The Listener's Insight into the Inner Life of the Musical Sound-Space
The Subtle Dimension of Musical Poetry
The Musical Means for Structuring Space and Time
Controlling the Rise of Space and Time in Music
The Distance of the Listener to the Live Elements of the Musical Universe
The Musical Field of the Unlively
The Acoustic-Mental Distance of the Listener to the Musical Sound-Space
Entering the True World of Music
Only this inner insight into the musical sound-space, now enlivened in manifold ways, can open up the true world of music to the listener.
So far, the paramount importance of this inwardly unfolding microcosm of the musical sound-space has not been realized at all by the experts in musicology even though it is this subtle dimension of musical poetry in particular that enables the virtuoso to portray life.
distance between each of the overtones is the means for structuring space,
and the rhythm, in which the overtones structure the musical sound-space,
is the means for structuring time.
Thus, in the microcosm of music, the rhythmical structure is associated with time and the interval structure with space.
the gross, outer macrocosm of the composition, rhythm and interval are not
able to express space and time sufficiently and to realistically display an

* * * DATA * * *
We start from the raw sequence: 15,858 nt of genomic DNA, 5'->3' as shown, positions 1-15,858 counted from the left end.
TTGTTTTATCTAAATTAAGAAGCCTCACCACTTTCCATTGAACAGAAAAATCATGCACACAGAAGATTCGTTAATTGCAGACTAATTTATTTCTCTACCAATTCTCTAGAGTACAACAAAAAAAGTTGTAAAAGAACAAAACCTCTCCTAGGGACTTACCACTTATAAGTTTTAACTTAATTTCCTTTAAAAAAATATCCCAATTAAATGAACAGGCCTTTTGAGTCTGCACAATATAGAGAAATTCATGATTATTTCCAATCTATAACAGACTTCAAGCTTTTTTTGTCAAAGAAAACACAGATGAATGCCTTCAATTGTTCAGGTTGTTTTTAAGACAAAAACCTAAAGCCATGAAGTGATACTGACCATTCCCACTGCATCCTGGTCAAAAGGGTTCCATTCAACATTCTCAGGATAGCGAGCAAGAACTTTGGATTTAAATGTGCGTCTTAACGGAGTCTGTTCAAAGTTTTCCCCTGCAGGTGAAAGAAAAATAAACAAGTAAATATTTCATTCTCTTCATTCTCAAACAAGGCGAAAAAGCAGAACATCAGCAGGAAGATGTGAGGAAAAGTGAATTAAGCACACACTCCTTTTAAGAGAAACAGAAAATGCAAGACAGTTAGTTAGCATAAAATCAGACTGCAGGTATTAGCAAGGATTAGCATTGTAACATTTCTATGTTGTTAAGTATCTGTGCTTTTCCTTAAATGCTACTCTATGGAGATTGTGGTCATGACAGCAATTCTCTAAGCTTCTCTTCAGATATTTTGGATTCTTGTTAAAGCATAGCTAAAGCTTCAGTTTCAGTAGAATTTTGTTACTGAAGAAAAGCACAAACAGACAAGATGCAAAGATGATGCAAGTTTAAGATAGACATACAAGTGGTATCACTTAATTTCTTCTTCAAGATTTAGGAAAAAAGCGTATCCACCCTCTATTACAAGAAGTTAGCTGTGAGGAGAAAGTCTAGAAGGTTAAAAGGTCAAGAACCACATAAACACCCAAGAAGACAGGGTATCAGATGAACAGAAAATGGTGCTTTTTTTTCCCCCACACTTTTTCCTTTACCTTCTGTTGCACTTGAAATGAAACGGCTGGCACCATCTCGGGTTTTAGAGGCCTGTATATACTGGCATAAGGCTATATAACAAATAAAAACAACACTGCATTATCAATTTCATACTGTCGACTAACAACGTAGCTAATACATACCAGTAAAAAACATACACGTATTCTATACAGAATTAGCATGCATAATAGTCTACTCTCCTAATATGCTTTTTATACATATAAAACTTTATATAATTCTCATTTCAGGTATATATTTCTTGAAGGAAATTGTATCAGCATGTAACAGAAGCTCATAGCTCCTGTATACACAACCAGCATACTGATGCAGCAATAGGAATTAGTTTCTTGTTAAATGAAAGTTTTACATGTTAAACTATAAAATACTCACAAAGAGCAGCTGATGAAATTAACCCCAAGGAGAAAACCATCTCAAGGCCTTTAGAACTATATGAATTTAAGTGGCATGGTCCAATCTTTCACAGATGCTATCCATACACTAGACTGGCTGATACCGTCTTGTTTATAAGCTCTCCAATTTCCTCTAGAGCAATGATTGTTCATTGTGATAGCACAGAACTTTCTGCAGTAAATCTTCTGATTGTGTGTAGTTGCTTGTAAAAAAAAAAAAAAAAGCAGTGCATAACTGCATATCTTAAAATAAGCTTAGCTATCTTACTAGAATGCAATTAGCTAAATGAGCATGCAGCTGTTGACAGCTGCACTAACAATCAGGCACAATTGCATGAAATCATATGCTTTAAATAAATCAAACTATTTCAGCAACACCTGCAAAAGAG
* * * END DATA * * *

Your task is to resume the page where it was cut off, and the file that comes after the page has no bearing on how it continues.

integrated space-time relationship within the listener.
This requires compositional power over the microcosm of music, i.e. the instrumental control over the mechanics of overtones the world of subtle sounds which, because of their high level of energy, directly touch the inner power of imagination within us listeners.
When observing our solar system from another solar system in respect to its structure, one would probably, due to the great distance, only recognize the planetary orbits but not life itself because at such great distances the living entities of our universe are hidden from the view of the spectator.
In music we find a corresponding case in the conventional instrument sound as it is routinely produced by today's conventionally trained perfect instrumentalist.
Because of the conventional, instrument-oriented production of sound the acoustic-mental distance of the listener to the musical sound-space, to the individual tone, becomes so great that he does not even expect an enlivened world of its own within the instrumental tone, just as, when looking from another solar system, one is unable to imagine that our small earth has room for so many individual human destinies.